Rappers like Big Sty often catch flack for their formulaic approach and standard subject matter. Rarely are they given credit for the actual implementation of what they adopt, no matter how well they pull it off. Subtitled “Don’t Get Mad, Get Money,” “Stycology” delivers the expected hustling tales. Repping Richmond’s Southside, Big Sty has to be aware of the fact that with Virginia’s Clipse as national state representatives, he’s up against some of the most passionate street pharmacists in the rap game. It would be a losing battle if “Stycology” would only consist of songs like “Don’t Get Mad,” “That’s Me” and “Part-Time Hustla.” Instead, the rapper in his late twenties tries to come up with a complete hood pictorial, even taking it down to the Gulf Coast with the accusing “Cry For Us” in tribute of the victims of Katrina.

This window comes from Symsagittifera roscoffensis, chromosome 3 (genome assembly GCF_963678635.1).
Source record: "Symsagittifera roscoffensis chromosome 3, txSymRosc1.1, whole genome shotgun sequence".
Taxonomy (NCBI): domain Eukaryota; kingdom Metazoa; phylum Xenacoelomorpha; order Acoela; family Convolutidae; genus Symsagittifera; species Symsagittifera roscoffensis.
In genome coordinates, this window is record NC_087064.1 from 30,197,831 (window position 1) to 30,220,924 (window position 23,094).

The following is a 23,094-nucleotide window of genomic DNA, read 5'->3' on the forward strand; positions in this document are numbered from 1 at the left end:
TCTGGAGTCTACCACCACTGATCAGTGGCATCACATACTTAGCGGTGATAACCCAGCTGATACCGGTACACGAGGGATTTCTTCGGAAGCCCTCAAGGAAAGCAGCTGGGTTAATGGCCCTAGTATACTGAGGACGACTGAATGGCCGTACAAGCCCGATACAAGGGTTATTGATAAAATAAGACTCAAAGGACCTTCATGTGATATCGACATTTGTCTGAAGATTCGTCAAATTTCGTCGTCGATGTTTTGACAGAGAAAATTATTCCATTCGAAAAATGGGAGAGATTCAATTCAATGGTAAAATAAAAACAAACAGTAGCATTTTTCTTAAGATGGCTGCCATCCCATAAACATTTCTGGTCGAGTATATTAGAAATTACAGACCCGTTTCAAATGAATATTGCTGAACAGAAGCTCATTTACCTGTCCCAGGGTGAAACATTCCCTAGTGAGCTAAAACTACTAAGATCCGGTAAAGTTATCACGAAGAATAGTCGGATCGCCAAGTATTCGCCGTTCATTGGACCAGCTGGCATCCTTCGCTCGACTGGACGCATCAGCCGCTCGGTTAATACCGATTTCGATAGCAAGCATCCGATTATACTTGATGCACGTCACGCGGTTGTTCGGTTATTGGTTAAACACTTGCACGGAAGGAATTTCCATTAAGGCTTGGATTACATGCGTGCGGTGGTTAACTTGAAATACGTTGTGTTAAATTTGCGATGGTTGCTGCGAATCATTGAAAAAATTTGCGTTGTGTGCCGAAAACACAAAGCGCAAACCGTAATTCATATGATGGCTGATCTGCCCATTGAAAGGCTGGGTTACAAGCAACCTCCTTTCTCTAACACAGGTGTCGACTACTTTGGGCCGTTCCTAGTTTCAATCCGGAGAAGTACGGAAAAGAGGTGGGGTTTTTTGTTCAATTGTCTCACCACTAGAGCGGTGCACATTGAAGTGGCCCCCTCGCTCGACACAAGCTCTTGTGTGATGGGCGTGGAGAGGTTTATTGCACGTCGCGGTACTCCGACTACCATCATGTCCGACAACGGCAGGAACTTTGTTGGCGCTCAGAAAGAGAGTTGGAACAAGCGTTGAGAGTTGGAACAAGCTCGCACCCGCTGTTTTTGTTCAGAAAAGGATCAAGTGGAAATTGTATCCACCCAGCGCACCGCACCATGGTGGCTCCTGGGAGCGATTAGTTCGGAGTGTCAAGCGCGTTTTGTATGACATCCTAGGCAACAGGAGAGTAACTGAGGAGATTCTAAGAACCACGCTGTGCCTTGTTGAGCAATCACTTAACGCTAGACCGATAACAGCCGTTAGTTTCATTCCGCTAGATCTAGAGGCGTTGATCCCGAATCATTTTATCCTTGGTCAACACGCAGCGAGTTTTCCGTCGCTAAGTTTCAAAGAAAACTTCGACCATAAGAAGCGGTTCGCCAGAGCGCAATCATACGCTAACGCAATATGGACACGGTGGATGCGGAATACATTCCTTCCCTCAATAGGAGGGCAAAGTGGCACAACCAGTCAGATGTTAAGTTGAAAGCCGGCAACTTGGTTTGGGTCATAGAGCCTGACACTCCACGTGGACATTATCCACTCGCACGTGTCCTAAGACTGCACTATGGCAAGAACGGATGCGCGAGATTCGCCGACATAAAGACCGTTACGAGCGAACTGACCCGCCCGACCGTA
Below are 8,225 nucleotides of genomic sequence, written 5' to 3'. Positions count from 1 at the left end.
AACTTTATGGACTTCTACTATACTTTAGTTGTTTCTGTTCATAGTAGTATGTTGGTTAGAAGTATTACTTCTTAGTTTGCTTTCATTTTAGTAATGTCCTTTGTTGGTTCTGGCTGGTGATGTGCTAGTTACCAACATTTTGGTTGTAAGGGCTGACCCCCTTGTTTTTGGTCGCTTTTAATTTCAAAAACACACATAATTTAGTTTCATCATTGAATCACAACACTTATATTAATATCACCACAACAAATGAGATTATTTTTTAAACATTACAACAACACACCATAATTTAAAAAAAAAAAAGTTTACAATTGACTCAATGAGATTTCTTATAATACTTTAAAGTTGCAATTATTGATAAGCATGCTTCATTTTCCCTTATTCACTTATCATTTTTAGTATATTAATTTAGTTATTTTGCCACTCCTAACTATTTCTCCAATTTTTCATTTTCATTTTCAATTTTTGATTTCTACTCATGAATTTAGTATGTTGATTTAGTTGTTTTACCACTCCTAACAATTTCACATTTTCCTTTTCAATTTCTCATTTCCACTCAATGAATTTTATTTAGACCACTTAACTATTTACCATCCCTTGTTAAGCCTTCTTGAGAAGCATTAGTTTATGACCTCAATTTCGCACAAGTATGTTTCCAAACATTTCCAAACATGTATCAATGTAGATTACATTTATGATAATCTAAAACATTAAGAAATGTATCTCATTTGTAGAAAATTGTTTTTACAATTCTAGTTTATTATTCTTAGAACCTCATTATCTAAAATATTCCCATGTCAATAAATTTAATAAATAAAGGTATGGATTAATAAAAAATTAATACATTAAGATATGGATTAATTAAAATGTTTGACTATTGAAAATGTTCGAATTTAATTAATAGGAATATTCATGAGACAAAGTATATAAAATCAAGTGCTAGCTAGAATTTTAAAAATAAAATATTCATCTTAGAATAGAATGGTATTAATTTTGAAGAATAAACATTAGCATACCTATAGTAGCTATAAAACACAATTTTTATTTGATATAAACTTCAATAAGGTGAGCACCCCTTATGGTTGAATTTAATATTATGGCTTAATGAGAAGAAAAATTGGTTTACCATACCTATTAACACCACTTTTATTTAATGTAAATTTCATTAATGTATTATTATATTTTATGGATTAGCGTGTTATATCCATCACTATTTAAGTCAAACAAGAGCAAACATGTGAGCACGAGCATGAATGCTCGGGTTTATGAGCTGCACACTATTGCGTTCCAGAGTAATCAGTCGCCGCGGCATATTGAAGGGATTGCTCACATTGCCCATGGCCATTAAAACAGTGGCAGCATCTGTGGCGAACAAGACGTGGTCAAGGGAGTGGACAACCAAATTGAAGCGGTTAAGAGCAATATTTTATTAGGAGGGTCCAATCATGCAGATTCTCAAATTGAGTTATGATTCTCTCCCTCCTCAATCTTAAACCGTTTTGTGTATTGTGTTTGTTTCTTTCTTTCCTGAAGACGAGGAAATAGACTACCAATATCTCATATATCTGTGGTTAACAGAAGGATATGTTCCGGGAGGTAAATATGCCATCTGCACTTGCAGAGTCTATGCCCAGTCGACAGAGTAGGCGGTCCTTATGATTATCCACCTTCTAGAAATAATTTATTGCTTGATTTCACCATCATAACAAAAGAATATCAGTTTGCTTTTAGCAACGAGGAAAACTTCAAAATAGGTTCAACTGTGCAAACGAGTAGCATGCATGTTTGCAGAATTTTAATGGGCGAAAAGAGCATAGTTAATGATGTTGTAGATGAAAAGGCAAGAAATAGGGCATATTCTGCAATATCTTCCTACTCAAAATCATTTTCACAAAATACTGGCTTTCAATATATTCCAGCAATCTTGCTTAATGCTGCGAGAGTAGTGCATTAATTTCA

There are a million and one rappers that don’t realize that there’s more to writing a song than coming up with a title, a hook and three verses. If Big Sty puts his mind to it, he pens songs that not only have a topic, but also stay on topic. Take “Hood Luv,” which offers a sympathetic view of the ghetto:

“Every hood I been in got certain elements in it
You got your neighborhood freak and your delinquent tennant
You got your nosy neighbor that can’t shut her mouth
It’s like that up north and the same in the south
Little kids playin’ jack rock, cats wanna slapbox
Go around the corner and it’s the same on that block
Housewives watch _Matlock_ and soap operas
Baby mamas, they can’t stay out of drama
The old heads talk about the good old days
and what new stars the neighborhood gon’ raise